Greece is number four on the list of the world’s top producers of peaches and nectarines with the region of Macedonia and its counties of Imathia and Pella being the key producing areas. According to Market Publishers, in 2016-2017, the volume of peach and nectarine production in Greece was estimated at about 902 thousand metric tons (TMT). In 2017-2018, Greece was one of the few countries that witnessed growth in the production of peaches and nectarines with 938 TMT. In 2018-2019, the volume of peaches and nectarines harvested in Greece also demonstrated positive growth due to good weather conditions.
Peaches also have a long history in Greek cuisine. According to the New Oxford Book of Food Plants, peaches were known in Greece from about 300 BC. After conquering Persia, Alexander the Great introduced the fruit to Europe. The scientific name for peaches Prunus persica means Persian plum.
There are hundreds of varieties of peaches and nectarines, commonly separated into two categories, freestone and clingstone. The pits of the freestone type are easily removed from the flesh of the fruit while the clingstone pits are embedded in the flesh and are difficult to remove. Peaches are a good source of vitamin A and dietary fiber, and have a useful amount of vitamin C and potassium.
Peach Tart, Glykisma me Rodakina
For the dough:
2 cups unbleached all-purpose flour or Zea flour
1/3 cup sugar
1/2 teaspoon Greek sea salt
1 teaspoon baking powder
1 stick (1/2 cup) unsalted butter
2 eggs, beaten
For the filling:
1 1/2 pounds peaches, pitted and thinly sliced
2 tablespoons flour
1/4 teaspoon ground cinnamon
2 tablespoons sugar
For the lattice topping:
To make the dough, whisk together the flour, sugar, salt, and baking powder in a mixing bowl. Cut in the butter until the mixture resembles coarse crumbs. Add the eggs and stir together until the dough forms. Divide in half. Shape each half into a round disk, wrap in plastic, and refrigerate until ready to roll out, for at least a half hour. The dough can be refrigerated up to three days, just allow to thaw slightly at room temperature until easier to roll out.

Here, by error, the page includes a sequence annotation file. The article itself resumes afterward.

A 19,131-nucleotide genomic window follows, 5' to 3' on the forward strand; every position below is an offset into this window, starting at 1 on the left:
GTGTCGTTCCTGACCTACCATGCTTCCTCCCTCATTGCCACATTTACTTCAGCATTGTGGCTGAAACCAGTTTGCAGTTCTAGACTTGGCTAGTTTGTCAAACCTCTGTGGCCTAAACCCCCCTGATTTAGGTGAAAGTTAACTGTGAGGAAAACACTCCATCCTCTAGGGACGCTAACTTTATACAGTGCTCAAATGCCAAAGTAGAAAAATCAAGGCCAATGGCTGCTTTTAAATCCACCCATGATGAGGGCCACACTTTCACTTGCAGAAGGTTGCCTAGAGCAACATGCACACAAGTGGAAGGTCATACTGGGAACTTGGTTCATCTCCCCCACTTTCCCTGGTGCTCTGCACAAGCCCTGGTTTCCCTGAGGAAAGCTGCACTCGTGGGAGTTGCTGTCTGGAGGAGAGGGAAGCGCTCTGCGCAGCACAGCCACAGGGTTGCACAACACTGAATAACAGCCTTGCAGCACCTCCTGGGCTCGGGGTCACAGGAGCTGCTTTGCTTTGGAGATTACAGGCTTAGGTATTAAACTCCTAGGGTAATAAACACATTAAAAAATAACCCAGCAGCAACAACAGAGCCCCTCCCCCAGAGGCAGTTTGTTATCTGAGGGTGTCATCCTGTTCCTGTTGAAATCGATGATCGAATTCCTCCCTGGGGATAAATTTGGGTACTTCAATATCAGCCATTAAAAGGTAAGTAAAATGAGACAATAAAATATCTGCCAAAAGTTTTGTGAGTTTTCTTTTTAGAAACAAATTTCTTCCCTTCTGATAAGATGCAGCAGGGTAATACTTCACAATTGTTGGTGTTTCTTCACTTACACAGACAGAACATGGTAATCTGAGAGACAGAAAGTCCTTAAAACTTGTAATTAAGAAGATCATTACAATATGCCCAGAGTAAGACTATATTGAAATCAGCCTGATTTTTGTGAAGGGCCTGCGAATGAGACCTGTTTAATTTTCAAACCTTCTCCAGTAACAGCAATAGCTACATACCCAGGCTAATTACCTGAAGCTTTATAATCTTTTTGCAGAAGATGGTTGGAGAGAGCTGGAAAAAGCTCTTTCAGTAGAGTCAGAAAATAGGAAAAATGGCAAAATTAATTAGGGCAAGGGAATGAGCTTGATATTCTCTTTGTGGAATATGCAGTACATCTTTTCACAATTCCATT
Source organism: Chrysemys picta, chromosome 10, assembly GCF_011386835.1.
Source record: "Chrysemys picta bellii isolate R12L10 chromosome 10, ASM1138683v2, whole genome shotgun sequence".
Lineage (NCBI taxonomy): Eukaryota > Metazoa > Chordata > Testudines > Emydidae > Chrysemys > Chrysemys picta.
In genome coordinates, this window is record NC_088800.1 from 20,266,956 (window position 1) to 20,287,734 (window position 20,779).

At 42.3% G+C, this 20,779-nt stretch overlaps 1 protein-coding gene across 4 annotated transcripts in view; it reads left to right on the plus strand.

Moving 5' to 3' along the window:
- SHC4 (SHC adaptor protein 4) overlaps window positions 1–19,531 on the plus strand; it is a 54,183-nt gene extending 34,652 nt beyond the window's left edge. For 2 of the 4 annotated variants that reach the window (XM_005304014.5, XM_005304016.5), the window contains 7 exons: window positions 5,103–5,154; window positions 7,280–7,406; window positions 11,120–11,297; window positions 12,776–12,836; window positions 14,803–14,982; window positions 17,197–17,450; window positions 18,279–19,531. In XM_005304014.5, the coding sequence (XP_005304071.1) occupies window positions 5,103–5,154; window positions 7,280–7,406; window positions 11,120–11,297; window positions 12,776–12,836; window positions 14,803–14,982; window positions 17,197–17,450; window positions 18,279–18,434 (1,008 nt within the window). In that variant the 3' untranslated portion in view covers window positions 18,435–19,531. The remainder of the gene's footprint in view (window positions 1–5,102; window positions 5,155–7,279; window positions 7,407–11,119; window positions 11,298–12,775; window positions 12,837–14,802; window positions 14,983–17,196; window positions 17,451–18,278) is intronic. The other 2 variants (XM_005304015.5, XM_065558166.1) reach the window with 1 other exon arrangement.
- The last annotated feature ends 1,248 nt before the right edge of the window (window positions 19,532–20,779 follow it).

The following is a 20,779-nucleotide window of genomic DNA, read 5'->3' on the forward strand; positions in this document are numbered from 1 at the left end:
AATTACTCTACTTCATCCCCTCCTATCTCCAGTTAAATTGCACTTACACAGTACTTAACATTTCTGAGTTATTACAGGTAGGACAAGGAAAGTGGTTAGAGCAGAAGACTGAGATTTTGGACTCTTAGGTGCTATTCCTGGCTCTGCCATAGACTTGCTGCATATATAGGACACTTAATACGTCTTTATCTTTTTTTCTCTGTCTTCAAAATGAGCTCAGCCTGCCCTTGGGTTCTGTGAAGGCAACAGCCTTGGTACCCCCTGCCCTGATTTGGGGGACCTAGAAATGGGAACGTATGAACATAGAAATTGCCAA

To make the filling, place the sliced peaches in a large bowl and set aside. In a small bowl, whisk together the flour, cinnamon, and sugar, then add to the peaches and toss to coat evenly. Set aside while rolling out the dough.
On a lightly floured surface, roll out one of the disks of dough to a 12-inch round, about 1/8-inch thick. Transfer to a 10-inch tart pan or 9-inch pie plate. Reserve any trimmings. Add the peach filling and set aside.
Roll out the remaining dough along with any reserved trimmings to 1/8-inch thickness and cut into long strips, 1/2-inch to 1-inch wide to make a lattice topping. For a simple lattice, place about 5 or 6 of the strips diagonally across the top of the tart in one direction, then place the rest of the strips diagonally across the top of the strips in the other direction.
If a classic lattice is preferred, once the strips are placed on top as above, weave the strips to form the lattice design.
Brush the lattice top with a little water and sprinkle with turbinado sugar. The tart can be refrigerated at this point for up to two days until ready to bake.
Bake in a preheated, 350-degree oven for 45 minutes to an hour or until golden brown and the filling is bubbly in the center. You might need to place a rimmed baking sheet beneath the tart to catch any drips, depending on the juiciness of the peaches.
Serve warm with ice cream, if preferred, or at room temperature. Store any remaining peach tart tightly covered in the refrigerator and enjoy within 3-5 days.